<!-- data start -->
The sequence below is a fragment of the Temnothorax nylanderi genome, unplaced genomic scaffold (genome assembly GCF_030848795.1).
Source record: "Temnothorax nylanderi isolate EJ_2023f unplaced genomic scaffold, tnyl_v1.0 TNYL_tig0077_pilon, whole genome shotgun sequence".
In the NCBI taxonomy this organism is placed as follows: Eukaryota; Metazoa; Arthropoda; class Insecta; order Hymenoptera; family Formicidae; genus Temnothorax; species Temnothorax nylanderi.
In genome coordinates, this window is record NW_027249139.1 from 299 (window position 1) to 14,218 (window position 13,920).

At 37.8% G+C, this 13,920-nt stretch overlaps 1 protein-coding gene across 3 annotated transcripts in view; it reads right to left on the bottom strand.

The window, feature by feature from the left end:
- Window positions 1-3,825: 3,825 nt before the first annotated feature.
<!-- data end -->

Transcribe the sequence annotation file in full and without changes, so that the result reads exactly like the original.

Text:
The sequence below is a fragment of the Temnothorax nylanderi genome, unplaced genomic scaffold (genome assembly GCF_030848795.1).
Source record: "Temnothorax nylanderi isolate EJ_2023f unplaced genomic scaffold, tnyl_v1.0 TNYL_tig0077_pilon, whole genome shotgun sequence".
In the NCBI taxonomy this organism is placed as follows: Eukaryota; Metazoa; Arthropoda; class Insecta; order Hymenoptera; family Formicidae; genus Temnothorax; species Temnothorax nylanderi.
In genome coordinates, this window is record NW_027249139.1 from 299 (window position 1) to 14,218 (window position 13,920).

At 37.8% G+C, this 13,920-nt stretch overlaps 1 protein-coding gene across 3 annotated transcripts in view; it reads right to left on the bottom strand.

The window, feature by feature from the left end:
- Window positions 1-3,825: 3,825 nt before the first annotated feature.